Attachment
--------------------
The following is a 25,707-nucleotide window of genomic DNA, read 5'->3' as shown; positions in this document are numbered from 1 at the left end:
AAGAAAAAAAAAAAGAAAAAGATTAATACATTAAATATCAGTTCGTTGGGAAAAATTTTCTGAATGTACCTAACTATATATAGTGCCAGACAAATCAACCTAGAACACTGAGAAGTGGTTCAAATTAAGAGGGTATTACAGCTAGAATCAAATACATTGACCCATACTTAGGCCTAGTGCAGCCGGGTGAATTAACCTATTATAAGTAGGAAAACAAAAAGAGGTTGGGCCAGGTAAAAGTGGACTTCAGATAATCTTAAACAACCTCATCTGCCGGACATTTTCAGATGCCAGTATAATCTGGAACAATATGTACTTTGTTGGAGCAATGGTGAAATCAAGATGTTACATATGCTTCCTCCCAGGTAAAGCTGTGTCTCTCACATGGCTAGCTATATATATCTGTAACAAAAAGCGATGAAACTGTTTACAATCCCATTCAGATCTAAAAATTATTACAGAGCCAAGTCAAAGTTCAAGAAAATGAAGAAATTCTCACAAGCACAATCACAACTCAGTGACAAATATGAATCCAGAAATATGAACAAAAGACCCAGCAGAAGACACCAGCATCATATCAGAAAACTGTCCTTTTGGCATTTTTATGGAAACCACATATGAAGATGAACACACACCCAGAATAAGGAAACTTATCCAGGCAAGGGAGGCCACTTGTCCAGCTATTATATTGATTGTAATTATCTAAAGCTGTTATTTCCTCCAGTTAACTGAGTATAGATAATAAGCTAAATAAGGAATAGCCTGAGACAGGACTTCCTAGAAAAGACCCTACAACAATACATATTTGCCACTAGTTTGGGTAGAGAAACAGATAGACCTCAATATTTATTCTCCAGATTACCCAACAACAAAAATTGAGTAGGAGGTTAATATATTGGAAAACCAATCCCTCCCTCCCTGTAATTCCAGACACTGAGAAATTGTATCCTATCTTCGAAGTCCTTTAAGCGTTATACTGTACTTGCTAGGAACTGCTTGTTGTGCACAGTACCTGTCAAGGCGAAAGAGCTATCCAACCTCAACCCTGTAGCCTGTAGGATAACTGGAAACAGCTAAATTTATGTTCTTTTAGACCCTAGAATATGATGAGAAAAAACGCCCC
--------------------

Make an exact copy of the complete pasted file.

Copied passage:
The following is a 25,707-nucleotide window of genomic DNA, read 5'->3' as shown; positions in this document are numbered from 1 at the left end:
AAGAAAAAAAAAAAGAAAAAGATTAATACATTAAATATCAGTTCGTTGGGAAAAATTTTCTGAATGTACCTAACTATATATAGTGCCAGACAAATCAACCTAGAACACTGAGAAGTGGTTCAAATTAAGAGGGTATTACAGCTAGAATCAAATACATTGACCCATACTTAGGCCTAGTGCAGCCGGGTGAATTAACCTATTATAAGTAGGAAAACAAAAAGAGGTTGGGCCAGGTAAAAGTGGACTTCAGATAATCTTAAACAACCTCATCTGCCGGACATTTTCAGATGCCAGTATAATCTGGAACAATATGTACTTTGTTGGAGCAATGGTGAAATCAAGATGTTACATATGCTTCCTCCCAGGTAAAGCTGTGTCTCTCACATGGCTAGCTATATATATCTGTAACAAAAAGCGATGAAACTGTTTACAATCCCATTCAGATCTAAAAATTATTACAGAGCCAAGTCAAAGTTCAAGAAAATGAAGAAATTCTCACAAGCACAATCACAACTCAGTGACAAATATGAATCCAGAAATATGAACAAAAGACCCAGCAGAAGACACCAGCATCATATCAGAAAACTGTCCTTTTGGCATTTTTATGGAAACCACATATGAAGATGAACACACACCCAGAATAAGGAAACTTATCCAGGCAAGGGAGGCCACTTGTCCAGCTATTATATTGATTGTAATTATCTAAAGCTGTTATTTCCTCCAGTTAACTGAGTATAGATAATAAGCTAAATAAGGAATAGCCTGAGACAGGACTTCCTAGAAAAGACCCTACAACAATACATATTTGCCACTAGTTTGGGTAGAGAAACAGATAGACCTCAATATTTATTCTCCAGATTACCCAACAACAAAAATTGAGTAGGAGGTTAATATATTGGAAAACCAATCCCTCCCTCCCTGTAATTCCAGACACTGAGAAATTGTATCCTATCTTCGAAGTCCTTTAAGCGTTATACTGTACTTGCTAGGAACTGCTTGTTGTGCACAGTACCTGTCAAGGCGAAAGAGCTATCCAACCTCAACCCTGTAGCCTGTAGGATAACTGGAAACAGCTAAATTTATGTTCTTTTAGACCCTAGAATATGATGAGAAAAAACGCCCC